Accidental Oversight or Deliberate Omission in new Palliative Care and Hospice Education and Training Act?

With the enthusiastic support of Compassion and Choices (which promotes legalizing assisted suicide throughout the US), the first Palliative Care and Hospice Education and Training Act (PCHETA) was introduced in Congress in 2016  to allow millions of dollars in federal grants to, in the bill’s words, “increase the number of permanent faculty in palliative care at accredited allopathic and osteopathic medical schools, nursing schools, social work schools, and other programs, including physician assistant education programs, to promote education and research in palliative care and hospice, and to support the development of faculty careers in academic palliative medicine.”

While palliative care has been traditionally defined as “compassionate comfort care that provides relief from the symptoms and physical and mental stress of a serious or life-limiting illness” and hospice care as “compassionate comfort care (as opposed to curative care) for people facing a terminal illness with a prognosis of six months or less, based on their physician’s estimate”, the PCHETA bill may radically change such care.

I started writing  about the potential dangers with the PCHETA bill in Congress in 2018 when it was passed by the US House of Representatives and sent to a Senate Committee for approval. The PCHETA stalled there, thought to be at least partially due to concerns by some U.S. senators about the bill’s potential problems with hastening of death and legalized assisted suicide  despite a “clarification” in the bill that that “None of the funds made available under this Act (or an amendment made by this Act) may be used to provide, promote, or provide training with regard to any item or service for which Federal funding is unavailable under section 3 of Public Law 105–12 (42 U.S.C. 14402)” such as assisted suicide, euthanasia or mercy killing.

So after the bill stalled, a second “clarification” was added to the Senate bill (now S. 2080) in July, 2019 that states “Sec. 5(b) ADDITIONAL CLARIFICATION.—As used in this Act (or an amendment made by this Act), palliative care and hospice shall not be furnished for the purpose of causing, or the purpose of assisting in causing, a patient’s death, for any reason.” (Emphasis added)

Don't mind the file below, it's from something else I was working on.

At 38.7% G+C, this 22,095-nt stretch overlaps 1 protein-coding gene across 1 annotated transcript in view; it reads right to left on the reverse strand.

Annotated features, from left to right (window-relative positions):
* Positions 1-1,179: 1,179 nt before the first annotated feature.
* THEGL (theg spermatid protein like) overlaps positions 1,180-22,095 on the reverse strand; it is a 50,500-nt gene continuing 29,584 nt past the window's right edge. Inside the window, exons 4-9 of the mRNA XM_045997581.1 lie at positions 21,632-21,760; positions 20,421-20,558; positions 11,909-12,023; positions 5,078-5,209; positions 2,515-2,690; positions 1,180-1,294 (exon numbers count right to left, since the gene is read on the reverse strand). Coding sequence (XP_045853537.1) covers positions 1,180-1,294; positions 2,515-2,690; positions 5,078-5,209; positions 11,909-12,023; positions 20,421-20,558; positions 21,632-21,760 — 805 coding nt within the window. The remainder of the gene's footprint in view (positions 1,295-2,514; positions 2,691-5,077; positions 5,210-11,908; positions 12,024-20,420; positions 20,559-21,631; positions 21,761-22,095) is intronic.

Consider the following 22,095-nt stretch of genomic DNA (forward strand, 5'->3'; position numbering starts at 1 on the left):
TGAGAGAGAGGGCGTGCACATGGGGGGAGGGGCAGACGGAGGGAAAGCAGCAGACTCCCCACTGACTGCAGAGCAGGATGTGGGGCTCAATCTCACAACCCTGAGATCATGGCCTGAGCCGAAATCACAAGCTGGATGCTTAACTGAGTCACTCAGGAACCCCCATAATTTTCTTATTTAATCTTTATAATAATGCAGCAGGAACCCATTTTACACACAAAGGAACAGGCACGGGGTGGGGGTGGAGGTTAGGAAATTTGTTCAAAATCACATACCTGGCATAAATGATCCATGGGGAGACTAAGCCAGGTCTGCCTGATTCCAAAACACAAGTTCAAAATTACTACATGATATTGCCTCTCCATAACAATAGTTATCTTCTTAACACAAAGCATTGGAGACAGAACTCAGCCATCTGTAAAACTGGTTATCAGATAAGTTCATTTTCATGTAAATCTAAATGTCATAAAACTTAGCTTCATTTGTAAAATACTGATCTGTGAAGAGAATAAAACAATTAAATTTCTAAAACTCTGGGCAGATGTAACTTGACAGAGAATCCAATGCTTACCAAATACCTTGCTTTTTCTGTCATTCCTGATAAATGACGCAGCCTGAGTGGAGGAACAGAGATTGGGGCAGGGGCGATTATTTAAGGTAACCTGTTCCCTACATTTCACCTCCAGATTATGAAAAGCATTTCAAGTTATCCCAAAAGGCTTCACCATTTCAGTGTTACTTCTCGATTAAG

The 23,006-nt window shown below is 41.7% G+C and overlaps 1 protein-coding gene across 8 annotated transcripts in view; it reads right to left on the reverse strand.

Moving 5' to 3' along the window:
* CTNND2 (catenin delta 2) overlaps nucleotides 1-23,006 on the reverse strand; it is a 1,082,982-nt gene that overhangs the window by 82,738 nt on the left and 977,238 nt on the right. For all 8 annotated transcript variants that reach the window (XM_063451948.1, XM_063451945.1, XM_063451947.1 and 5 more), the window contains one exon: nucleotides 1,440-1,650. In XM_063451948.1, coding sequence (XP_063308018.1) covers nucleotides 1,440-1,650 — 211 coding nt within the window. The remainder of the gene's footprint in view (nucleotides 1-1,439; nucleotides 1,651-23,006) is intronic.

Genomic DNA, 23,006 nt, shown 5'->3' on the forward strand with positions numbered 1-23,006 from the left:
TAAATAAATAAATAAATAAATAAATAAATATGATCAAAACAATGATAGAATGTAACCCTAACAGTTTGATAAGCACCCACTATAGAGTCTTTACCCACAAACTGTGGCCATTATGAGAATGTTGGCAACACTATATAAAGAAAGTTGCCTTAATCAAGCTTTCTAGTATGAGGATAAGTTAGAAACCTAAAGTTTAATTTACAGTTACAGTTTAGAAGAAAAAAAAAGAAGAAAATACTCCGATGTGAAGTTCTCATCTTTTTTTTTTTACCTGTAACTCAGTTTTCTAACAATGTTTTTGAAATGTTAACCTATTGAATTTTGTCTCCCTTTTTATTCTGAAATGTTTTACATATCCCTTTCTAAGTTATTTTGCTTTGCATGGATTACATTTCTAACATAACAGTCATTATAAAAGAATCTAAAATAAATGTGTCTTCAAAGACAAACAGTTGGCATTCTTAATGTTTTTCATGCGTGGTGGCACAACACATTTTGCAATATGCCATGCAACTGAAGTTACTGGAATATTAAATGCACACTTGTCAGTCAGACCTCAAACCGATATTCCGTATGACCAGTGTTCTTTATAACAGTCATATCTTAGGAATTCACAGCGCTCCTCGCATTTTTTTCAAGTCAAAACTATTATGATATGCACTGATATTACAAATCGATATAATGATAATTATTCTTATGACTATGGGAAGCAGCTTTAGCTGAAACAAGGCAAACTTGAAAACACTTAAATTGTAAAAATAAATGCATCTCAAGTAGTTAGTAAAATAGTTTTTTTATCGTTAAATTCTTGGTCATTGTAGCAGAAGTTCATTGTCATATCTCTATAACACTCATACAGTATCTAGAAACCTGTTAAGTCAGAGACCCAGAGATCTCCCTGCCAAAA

This second clarification is critical because, as the US Conference of Catholic Bishops representative Greg Schleppenbach, has written:

“This provision is important because for the first time anywhere in federal law or regulations it explicitly states that palliative and hospice care cannot be furnished for the purpose of causing or assisting in causing death.  These protective provisions were added as a condition of our support for this bill.” (Emphasis added)

But on October 28, 2019, the House PCHETA (HR 647) bill that does NOT contain the second clarification was reintroduced and quickly passed by the US House of Representatives on a voice vote  and sent to the Senate for approval. That bill is now in the Senate Committee on Health, Education, Labor, and Pensions. (Senators can now be contacted by even email.)

OPPOSITION TO THE PCHETA BILL CONTINUES

Even with the second clarification, many groups continue to voice concern about the PCHETA bill because many of us nurses and doctors are seeing unethical practices such as assisted suicide, terminal sedation, voluntary stopping of eating, drinking (VSED) and even spoon feeding, etc. being used to cause or hasten death but often called palliative or “comfort care” for such patients.

We worry that the Palliative Care and Hospice Education and Training Act (2019) can allow federal funding to teach and even institutionalize such unethical practices without sufficient oversight, safeguards or penalties.

Julie Grimstad of the Healthcare Advocacy and Leadership Organization (HALO) also voices concerns about funding new palliative care and hospice programs, citing the 2019 Department of Health and Human Services Office of Inspector General report titled Vulnerabilities in Hospice” that documented serious problems.

She also cites Dr. Farr A. Curlin, a palliative medicine specialist at Duke University, who warns that:

“When the goal of HPM (Hospice and Palliative Medicine) shifts from helping patients who are dying to helping patients die, practices that render patients unconscious or hasten their death no longer seem to be last-resort options,” [emphasis added]